Why do so few people understand the fundamental importance of a healthy bottom line? Every company needs to earn more money than it spends (even non-profits need to produce "net capital"). It sounds simple enough, right? Accountants understand to improve the bottom line a business must do one of two things: 1) increase top line revenue; or, 2) reduce expenses. And to produce the largest and fastest positive impact, every business should try to do both. Nothing new here. So, why isn't this equation more infused into the DNA of every organization?
For a company to achieve its full profit potential, its subunits (departments, divisions, geographical locations, etc.) should each contribute to the whole by performing well via their own subset profit and loss (P&L) statements. Taken to its natural extension, this thinking would suggest every employee in the company must also be "profitable."
Imagine for a moment that floating above the head of each worker is a virtual screen showing his or her personal P&L statement. This screen would show the total financial value added by the individual minus all of the costs associated with that employee, resulting in a personal bottom line that is either positive or negative. Do many employees generate more financial value than they cost? Some employees do. For example, the personal P&Ls of sales people and those whose time is billed directly to clients would be easy to calculate—and a chronically negative bottom line in these cases would not only be unusual, it would be cause for termination. With most other categories of employees the math is less straightforward; and yet, isn't this personal P&L concept a fair question to apply to everyone receiving a paycheck?
When an employee we'll call "Simon" (non-sales) was hired, it was because management believed hiring Simon was a profitable decision. Businesses don't hire people and carry the attendant expenses (especially in our current economy) just for fun. Simon was hired because somebody concluded he would bring the company more value than cost. Were they right? Simon might think so, based on the fact that he is liked by management and gets along well with co-workers, but would an accountant looking at the bare numbers agree?
Let's evaluate Simon's personal P&L statement to quantify what he's bringing to the company and what he's taking away. It's important to see a net positive impact, because just as no company can exist for long without profit, no employee can expect to remain employed forever without making a net positive value contribution.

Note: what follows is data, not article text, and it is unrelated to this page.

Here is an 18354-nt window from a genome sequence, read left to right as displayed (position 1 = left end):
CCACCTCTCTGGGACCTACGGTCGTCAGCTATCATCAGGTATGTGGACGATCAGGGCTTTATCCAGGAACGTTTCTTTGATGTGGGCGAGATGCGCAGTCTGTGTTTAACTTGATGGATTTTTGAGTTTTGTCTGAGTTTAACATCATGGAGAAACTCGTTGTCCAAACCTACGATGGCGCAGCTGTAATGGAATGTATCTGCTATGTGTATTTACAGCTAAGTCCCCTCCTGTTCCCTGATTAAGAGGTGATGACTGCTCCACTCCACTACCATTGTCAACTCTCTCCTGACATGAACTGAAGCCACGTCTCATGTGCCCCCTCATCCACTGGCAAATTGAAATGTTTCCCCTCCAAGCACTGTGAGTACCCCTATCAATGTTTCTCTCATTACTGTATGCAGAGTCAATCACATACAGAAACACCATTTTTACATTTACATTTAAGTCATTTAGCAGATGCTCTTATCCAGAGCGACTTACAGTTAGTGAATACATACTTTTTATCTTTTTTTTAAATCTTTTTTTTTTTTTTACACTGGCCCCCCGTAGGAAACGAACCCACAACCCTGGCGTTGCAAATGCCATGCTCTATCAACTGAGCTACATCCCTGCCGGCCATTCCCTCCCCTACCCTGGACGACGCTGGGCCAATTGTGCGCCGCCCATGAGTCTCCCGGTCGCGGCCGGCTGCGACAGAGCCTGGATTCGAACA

Unfortunately, when we do the math Simon looks pretty pathetic; and he's not alone. His personal P&L is representative of the vast majority of workers worldwide who aren't directly involved in sales, and who don't bill their time directly to clients. So how can Simon improve his personal P&L? He can uncover or even create hidden and unexpected dollars that are commonly overlooked by management, and are almost always missed by the average employee. If Simon can learn what to look for and how to do his job in a broader financial context to make more of a hard-dollar impact on his company, then this analysis would turn out much more favorably for him—and his employer.
Employees can no longer afford to ignore any possibility for profit-enhancement. We must all learn and implement new methods to further the fiscal health of our organizations, and help those whom we manage to do the same. The art of managing people is necessarily (in an atmosphere of thinning profits) looking more like the science of accounting every day. So what will become of the HR professional's role on this new, financially-oriented playing field?
Traditionally, HR professionals fill a role considered by their accounting colleagues to be somewhat "touchy-feely." Some would say those in HR aren't as sensible or practical in their management methods as number-crunchers would be; and that they're sometimes too soft in their analyses and decisions. After all, to an accountant, most hiring/promotion/bonus/termination decisions are just open-and-shut questions of how much value people create versus how much they cost. And at times it can—and should—be no more complicated than that.
In their defense, however, our friends in human resources must consider a wider spectrum of personnel issues, including potential employees' background checks, their ability to communicate with others, to be team players, to interface with customers, not to mention their work histories and experience levels. Attention must also be paid to the organization's compliance with state and federal employment laws and notice requirements. There is a lot more to hiring, managing and especially terminating an employee than anyone in accounting would ever want to think about. Truthfully, you don't want that job. And besides, these days HR professionals already are learning they, too, must drive profitability through people, and that they can at times do that best when they think and manage more like accountants. This is because, at the end of the workday, they know interpersonal skills and impressive resumes alone aren't enough to justify an employment position unless those proficiencies are complemented by profit-creating abilities.
If accountants ran HR—or better still, if HR professionals learned to think more like accountants—we might well see more in the way of decreasing expenses and increasing revenues. Your job is to help them do theirs better.
Now, what would life be like if HR ran the accounting department? We will never know, because you don't want their job any more than they want yours.
Larry Myler is author of "Indispensable By Monday: Learn the Profit-Producing Behaviors That Will Help Your Company...and Yourself," and CEO of By Monday.